Defining the principles of T cell migration in structurally and mechanically complex tumor microenvironments is critical to understanding escape from antitumor immunity and optimizing T cell-related therapeutic strategies. Here, we engineered nanotextured elastic platforms to study and enhance T cell migration through complex microenvironments and define how the balance between contractility localization-dependent T cell phenotypes influences migration in response to tumor-mimetic structural and mechanical cues. Using these platforms, we characterize a mechanical optimum for migration that can be perturbed by manipulating an axis between microtubule stability and force generation. In 3D environments and live tumors, we demonstrate that microtubule instability, leading to increased Rho pathway-dependent cortical contractility, promotes migration whereas clinically used microtubule-stabilizing chemotherapies profoundly decrease effective migration. We show that rational manipulation of the microtubule-contractility axis, either pharmacologically or through genome engineering, results in engineered T cells that more effectively move through and interrogate 3D matrix and tumor volumes. Thus, engineering cells to better navigate through 3D microenvironments could be part of an effective strategy to enhance efficacy of immune therapeutics.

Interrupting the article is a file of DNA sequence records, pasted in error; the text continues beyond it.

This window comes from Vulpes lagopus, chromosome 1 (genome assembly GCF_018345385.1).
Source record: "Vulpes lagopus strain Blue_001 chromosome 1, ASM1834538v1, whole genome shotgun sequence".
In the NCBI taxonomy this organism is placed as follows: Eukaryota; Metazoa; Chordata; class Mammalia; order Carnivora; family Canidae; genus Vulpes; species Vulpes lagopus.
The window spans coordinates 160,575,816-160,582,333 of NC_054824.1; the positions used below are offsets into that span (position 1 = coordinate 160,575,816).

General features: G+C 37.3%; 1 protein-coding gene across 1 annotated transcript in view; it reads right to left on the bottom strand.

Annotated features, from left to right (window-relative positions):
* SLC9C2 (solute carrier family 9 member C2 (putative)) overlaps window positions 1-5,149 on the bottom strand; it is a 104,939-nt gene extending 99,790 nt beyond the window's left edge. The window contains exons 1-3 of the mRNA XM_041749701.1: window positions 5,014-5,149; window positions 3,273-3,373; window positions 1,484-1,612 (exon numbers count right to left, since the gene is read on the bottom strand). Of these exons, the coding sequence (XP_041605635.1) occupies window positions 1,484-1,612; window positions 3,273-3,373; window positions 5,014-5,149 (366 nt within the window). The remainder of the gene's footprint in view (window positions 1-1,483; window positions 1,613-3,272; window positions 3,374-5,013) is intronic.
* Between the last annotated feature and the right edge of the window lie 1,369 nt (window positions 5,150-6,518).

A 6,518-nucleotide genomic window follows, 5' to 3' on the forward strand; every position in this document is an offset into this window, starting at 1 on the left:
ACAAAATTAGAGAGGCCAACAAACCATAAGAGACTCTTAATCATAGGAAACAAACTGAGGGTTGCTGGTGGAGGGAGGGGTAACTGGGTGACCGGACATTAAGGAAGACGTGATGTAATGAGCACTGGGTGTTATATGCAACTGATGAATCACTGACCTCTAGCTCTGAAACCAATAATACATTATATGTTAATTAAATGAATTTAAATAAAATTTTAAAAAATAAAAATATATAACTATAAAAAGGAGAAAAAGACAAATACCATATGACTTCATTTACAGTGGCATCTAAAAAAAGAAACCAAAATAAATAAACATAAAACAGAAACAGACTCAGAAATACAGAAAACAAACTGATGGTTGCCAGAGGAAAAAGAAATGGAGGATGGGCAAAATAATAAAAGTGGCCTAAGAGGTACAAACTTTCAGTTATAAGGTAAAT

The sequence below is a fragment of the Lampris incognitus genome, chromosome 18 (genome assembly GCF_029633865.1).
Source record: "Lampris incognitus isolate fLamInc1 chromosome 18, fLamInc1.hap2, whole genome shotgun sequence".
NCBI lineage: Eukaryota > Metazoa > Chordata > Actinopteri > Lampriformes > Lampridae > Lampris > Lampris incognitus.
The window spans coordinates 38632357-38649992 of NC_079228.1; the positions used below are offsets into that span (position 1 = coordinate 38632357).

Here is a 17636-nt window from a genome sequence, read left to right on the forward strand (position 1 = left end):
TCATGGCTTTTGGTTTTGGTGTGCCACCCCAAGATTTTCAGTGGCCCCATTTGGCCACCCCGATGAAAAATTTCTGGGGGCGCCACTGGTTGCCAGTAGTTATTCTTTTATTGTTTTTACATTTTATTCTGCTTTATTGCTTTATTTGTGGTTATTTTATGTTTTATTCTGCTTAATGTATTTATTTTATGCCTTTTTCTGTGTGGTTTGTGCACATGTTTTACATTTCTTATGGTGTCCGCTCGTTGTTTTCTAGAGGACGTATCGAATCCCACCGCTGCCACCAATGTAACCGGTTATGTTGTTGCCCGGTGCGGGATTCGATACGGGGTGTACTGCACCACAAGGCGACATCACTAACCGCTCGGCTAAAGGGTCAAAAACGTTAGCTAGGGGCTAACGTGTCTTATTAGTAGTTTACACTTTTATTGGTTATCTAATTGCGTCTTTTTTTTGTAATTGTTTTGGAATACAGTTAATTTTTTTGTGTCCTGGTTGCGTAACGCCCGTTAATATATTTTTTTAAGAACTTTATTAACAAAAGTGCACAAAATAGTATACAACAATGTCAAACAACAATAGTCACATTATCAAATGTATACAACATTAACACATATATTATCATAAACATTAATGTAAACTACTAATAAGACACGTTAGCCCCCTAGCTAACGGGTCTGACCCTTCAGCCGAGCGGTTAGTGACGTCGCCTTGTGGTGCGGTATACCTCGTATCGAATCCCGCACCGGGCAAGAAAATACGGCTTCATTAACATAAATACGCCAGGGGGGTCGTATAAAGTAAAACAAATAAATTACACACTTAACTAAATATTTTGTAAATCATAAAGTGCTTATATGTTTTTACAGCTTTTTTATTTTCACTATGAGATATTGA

All Science Journal Classification (ASJC) codes
- Biochemistry, Genetics and Molecular Biology(all)
- Physics and Astronomy(all)